Captain Kenneth Finlayson
Captain Kenneth Finlayson, of Detroit, was born in the county of Ross, Scotland, June 29, 1838, a son of Daniel Finlayson, with whom he came to the United States in 1853. The father being a sailor, assisted upon the vessel in which he was bringing his family to America. The mother died during the voyage, and the family, after locating on the St. Clair river became broken up, each one seeking his own destiny. Daniel Finlayson was a sailor on the lakes for many years, serving on the Detroit & Cleveland line as master at one time, and met his death by suffocation on the St. Paul.
Kenneth Finlayson went on the lakes in 1854 as deckhand on the Ruby, and was engaged thus for two seasons. Later he was on the Huron and John Owen, and then on the Magnet as wheelsman, and in the years following he served on the Dunkirk, Forest Queen, Ocean, Buffalo, Kenosha, and Equator, sailed on the St. Lawrence river in the mail service during the years of 1864 and 1865, and was master of the W. R. Clinton in 1871. He has been also master of the Galena, the Adriatic, the Idlewild, and the Metropolis. In 1871 the Captain purchased the schooner St. Stevens, sailing her until 1873, when she was lost.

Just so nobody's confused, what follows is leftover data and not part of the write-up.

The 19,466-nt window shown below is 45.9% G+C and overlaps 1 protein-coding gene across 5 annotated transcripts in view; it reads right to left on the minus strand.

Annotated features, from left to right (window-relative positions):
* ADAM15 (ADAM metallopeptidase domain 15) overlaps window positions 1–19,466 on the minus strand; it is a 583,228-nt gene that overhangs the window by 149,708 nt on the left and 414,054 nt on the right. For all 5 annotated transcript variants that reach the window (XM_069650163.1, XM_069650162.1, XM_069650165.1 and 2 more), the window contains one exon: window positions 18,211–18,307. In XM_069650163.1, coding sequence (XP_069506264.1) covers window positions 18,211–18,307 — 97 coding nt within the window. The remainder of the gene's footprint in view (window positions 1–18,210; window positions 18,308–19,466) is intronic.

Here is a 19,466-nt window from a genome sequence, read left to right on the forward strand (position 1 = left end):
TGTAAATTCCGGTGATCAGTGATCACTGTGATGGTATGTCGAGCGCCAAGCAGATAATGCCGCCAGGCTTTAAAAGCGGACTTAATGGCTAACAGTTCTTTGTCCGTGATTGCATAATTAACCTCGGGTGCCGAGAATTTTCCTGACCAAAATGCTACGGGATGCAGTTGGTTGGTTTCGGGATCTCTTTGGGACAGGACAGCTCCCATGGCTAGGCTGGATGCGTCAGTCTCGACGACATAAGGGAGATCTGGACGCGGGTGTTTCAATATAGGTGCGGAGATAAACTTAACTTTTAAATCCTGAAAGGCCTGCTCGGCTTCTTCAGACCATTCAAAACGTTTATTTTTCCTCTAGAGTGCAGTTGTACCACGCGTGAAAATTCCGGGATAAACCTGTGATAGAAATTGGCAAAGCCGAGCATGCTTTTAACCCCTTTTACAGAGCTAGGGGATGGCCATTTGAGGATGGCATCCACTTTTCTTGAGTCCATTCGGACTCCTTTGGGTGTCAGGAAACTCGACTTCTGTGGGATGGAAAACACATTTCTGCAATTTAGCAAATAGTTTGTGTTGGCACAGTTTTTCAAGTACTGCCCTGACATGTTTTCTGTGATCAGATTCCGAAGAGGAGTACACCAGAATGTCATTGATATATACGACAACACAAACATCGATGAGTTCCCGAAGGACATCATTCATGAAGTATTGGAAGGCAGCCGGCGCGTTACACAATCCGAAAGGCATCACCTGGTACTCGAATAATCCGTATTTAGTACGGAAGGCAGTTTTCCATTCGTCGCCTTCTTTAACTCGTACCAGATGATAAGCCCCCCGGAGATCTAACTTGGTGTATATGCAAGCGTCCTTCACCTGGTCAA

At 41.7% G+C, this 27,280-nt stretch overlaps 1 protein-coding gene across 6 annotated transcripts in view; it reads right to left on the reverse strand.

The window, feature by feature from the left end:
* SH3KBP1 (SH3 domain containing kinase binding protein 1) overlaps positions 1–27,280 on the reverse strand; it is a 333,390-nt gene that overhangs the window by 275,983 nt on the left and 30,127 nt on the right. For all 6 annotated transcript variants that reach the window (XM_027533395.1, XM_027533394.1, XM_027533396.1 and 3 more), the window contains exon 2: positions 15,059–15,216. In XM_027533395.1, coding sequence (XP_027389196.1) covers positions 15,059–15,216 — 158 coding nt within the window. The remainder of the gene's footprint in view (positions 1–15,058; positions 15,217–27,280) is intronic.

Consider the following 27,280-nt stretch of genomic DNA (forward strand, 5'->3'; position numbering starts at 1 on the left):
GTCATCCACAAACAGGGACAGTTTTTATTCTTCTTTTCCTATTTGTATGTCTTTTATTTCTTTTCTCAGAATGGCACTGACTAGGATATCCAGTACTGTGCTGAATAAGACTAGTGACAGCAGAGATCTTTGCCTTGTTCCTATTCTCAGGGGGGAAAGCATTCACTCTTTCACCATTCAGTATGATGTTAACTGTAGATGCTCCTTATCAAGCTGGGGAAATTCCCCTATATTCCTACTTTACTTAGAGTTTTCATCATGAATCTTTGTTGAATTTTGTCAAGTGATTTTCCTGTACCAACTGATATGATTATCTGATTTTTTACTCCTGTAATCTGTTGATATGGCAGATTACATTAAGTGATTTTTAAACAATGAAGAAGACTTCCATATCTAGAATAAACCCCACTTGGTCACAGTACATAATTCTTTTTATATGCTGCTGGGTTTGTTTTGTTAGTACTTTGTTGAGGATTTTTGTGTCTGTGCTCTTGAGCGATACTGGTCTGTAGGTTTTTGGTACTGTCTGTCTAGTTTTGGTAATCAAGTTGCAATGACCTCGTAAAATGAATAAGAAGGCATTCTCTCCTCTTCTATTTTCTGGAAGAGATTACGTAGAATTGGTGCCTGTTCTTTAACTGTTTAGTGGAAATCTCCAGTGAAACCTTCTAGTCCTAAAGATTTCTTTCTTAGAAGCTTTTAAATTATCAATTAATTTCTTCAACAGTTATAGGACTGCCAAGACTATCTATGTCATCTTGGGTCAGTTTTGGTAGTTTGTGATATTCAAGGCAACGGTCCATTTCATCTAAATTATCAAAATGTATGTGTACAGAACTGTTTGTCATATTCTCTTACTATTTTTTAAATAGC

Captain Finlayson was married on August 14, 1870, to Miss Catherine McCrea, a member of the family of sailors of the old-time class. The only child of this union now living is Mary Bell, who was born August 16, 1874; four children, Katie, Margaret, and two sons, died in infancy. Captain Finlayson has had an exceedingly fortunate career in his chosen lifework. He is well-known to the lakefaring class as a man of character and ability, and is highly esteemed by all his friends and associates.
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This version of Volume II is based, with permission, on the work of the great volunteers at the Marine Captains Biographies site. To them goes the credit for reorganizing the content into some coherent order. The biographies in the original volume are in essentially random order.
Some of the transcription work was also done by Brendon Baillod, who maintains an excellent guide to Great Lakes Shipwreck Research.